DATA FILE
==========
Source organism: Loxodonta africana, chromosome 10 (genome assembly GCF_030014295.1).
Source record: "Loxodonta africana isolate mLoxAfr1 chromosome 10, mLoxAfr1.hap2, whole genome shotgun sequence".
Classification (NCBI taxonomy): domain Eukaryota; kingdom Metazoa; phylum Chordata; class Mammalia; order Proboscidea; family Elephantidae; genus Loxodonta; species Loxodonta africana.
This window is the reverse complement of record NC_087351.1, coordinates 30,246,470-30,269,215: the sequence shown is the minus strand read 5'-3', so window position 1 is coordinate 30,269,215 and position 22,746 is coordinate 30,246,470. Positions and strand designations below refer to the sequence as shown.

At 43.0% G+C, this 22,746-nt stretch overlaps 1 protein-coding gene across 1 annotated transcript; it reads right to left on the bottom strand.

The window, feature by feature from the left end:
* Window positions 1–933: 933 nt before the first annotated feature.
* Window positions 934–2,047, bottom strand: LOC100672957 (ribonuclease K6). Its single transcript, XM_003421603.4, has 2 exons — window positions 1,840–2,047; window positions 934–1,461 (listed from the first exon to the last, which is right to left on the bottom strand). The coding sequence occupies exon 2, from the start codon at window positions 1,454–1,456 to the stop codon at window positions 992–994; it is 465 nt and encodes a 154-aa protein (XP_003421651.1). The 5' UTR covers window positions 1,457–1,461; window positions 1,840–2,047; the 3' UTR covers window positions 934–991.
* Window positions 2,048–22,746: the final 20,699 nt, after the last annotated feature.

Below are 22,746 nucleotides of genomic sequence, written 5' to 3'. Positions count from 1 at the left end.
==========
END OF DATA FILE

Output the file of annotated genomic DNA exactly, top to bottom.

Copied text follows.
Source organism: Loxodonta africana, chromosome 10 (genome assembly GCF_030014295.1).
Source record: "Loxodonta africana isolate mLoxAfr1 chromosome 10, mLoxAfr1.hap2, whole genome shotgun sequence".
Classification (NCBI taxonomy): domain Eukaryota; kingdom Metazoa; phylum Chordata; class Mammalia; order Proboscidea; family Elephantidae; genus Loxodonta; species Loxodonta africana.
This window is the reverse complement of record NC_087351.1, coordinates 30,246,470-30,269,215: the sequence shown is the minus strand read 5'-3', so window position 1 is coordinate 30,269,215 and position 22,746 is coordinate 30,246,470. Positions and strand designations below refer to the sequence as shown.

At 43.0% G+C, this 22,746-nt stretch overlaps 1 protein-coding gene across 1 annotated transcript; it reads right to left on the bottom strand.

The window, feature by feature from the left end:
* Window positions 1–933: 933 nt before the first annotated feature.
* Window positions 934–2,047, bottom strand: LOC100672957 (ribonuclease K6). Its single transcript, XM_003421603.4, has 2 exons — window positions 1,840–2,047; window positions 934–1,461 (listed from the first exon to the last, which is right to left on the bottom strand). The coding sequence occupies exon 2, from the start codon at window positions 1,454–1,456 to the stop codon at window positions 992–994; it is 465 nt and encodes a 154-aa protein (XP_003421651.1). The 5' UTR covers window positions 1,457–1,461; window positions 1,840–2,047; the 3' UTR covers window positions 934–991.
* Window positions 2,048–22,746: the final 20,699 nt, after the last annotated feature.

Below are 22,746 nucleotides of genomic sequence, written 5' to 3'. Positions count from 1 at the left end.